Christa DeOliveira, CIA, CCEP
By now you may have heard the Uniform Law Commission's (ULC) Executive Committee has authorized the appointment of a new Study Committee for amending or revising the Uniform Unclaimed Property Act (UUPA). This does not come as a surprise as there have been rumblings about the need/desire for revisions for a few years now.
Some background on the UUPA is noted on the ULC’s website, http://www.uniformlaws.org/NewsDetail.aspx?title=New%20Study%20Committee%20on%20Uniform%20Unclaimed%20Property%20Act, “The ULC first drafted uniform state legislation on unclaimed property in 1954, when it promulgated the Uniform Disposition of Unclaimed Property Act. The Uniform Unclaimed Property Act (UUPA) was approved in 1981, which substantially revised the 1954 version. The 1981 act was again revised in 1995.” Most states have enacted one or more of the versions of the UUPA, although the 1995 version has actually been enacted in only 16 states. More commonly, the 1981 version has been enacted in 29 states. The timing on this makes it about two decades since the 1995 UUPA and a little more than three decades since the 1981 UUPA were promulgated.
In the last two to three decades we have had numerous different technological and payment option advances. For example, it is now common for banking transactions to be conducted online, at an ATM, by phone using a Voice Response Unit (VRU), obtaining cash back at an authorized point of sale, by authorizing payroll direct deposit, and, of course, the traditional method of a transaction at a bricks and mortar branch. We now have electronic signatures, PIN authorized transactions, customers and business communicating with each other by email, making online purchases, and much expanded communication by electronic data interchange (EDI), etc. Even the ubiquitous gift card is a newer payment option, in addition to reloadable debit cards and their broad uses such as payroll, expense reimbursement, payment of commissions, etc. All of these changes and others are so pervasive and have so fundamentally shifted the ways that we conduct business that older versions of the UUPA leave a lot of unanswered questions on the treatment of modern methods of business and payment instruments.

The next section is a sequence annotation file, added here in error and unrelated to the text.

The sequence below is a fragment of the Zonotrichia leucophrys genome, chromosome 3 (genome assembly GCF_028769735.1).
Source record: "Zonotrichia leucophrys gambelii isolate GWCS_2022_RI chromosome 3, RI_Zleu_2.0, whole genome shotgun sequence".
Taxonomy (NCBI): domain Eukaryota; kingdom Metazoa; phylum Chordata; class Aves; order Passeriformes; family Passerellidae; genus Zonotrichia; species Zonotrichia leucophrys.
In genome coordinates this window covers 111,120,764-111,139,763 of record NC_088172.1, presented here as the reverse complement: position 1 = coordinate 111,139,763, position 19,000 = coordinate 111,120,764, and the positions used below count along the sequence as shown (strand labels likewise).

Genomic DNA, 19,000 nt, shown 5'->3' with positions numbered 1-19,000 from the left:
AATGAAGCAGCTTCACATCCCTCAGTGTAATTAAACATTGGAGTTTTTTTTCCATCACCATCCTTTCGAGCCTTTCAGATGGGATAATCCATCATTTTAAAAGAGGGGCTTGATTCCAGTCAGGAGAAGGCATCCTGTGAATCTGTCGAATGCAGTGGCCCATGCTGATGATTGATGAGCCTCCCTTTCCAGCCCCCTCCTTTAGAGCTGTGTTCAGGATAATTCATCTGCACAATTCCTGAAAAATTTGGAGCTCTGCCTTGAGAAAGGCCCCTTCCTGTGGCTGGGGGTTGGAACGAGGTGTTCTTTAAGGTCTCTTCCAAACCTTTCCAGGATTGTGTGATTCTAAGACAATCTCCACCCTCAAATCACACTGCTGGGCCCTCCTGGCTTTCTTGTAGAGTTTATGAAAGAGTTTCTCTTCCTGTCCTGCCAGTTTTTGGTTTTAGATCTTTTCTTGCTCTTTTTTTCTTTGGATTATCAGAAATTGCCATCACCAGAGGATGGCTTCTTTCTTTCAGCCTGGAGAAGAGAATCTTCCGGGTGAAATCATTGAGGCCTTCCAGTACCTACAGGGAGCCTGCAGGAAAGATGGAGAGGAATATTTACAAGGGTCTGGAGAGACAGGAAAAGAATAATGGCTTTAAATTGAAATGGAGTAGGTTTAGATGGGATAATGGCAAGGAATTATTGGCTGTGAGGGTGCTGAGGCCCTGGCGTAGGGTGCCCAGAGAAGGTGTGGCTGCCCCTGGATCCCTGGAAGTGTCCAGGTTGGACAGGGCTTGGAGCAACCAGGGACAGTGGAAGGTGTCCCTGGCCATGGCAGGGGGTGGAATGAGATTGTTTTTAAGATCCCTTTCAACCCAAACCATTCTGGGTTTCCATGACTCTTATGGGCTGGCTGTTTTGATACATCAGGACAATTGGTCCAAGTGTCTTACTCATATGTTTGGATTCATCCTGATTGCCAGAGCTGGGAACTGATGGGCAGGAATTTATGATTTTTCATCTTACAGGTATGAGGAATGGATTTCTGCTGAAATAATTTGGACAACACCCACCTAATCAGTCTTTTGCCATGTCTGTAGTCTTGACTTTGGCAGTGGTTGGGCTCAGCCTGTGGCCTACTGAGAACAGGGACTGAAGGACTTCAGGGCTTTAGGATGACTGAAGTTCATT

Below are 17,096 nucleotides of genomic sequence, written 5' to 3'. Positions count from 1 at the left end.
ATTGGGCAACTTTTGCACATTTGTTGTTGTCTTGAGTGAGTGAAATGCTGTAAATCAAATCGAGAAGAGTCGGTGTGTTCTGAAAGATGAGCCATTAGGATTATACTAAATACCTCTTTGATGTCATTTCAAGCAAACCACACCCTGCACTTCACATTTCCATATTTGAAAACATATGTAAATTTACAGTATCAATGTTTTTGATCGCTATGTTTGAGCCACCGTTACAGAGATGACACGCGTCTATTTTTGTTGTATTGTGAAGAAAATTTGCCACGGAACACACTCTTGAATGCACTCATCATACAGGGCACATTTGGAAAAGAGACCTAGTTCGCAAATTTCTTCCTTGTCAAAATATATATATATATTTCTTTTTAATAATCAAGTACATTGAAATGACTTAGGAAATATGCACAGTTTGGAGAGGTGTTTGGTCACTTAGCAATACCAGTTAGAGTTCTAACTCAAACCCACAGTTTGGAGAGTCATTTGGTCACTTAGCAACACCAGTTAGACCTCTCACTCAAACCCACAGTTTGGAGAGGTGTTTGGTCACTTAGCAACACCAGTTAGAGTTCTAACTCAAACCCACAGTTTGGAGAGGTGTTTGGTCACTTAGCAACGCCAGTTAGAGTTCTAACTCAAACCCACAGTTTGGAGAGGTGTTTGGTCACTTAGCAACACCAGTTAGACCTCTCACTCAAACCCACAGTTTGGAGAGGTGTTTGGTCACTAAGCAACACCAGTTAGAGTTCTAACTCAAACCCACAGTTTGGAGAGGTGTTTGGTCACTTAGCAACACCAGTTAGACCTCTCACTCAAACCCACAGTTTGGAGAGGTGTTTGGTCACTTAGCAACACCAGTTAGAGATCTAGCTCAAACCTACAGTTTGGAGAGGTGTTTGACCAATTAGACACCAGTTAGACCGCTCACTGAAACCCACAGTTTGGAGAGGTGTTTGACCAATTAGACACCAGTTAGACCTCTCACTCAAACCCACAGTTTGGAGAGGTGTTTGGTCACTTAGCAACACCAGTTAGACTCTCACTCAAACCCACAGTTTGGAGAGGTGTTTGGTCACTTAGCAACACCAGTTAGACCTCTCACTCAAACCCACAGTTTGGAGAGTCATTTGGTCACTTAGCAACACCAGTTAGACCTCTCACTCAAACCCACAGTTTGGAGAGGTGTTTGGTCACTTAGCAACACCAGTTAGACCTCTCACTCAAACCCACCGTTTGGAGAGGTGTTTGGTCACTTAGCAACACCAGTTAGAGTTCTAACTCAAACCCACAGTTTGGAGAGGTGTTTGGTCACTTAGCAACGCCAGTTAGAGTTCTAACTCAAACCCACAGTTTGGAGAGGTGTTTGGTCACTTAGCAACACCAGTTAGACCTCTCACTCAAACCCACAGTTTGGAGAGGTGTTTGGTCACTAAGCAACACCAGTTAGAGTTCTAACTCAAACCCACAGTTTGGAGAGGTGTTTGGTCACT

Once appointed, the committee will be interesting to follow … and rest assured any information, news, and proposed revisions made by the committee will be closely followed. There will be particular interest in whether the committee will advise amendments to current acts or rather create a more robust revision of the UUPA. Subsequently, it will also be interesting to see if states move to adopt any amendments or a revised UUPA and specific individual amendments that are bound to occur at the state level.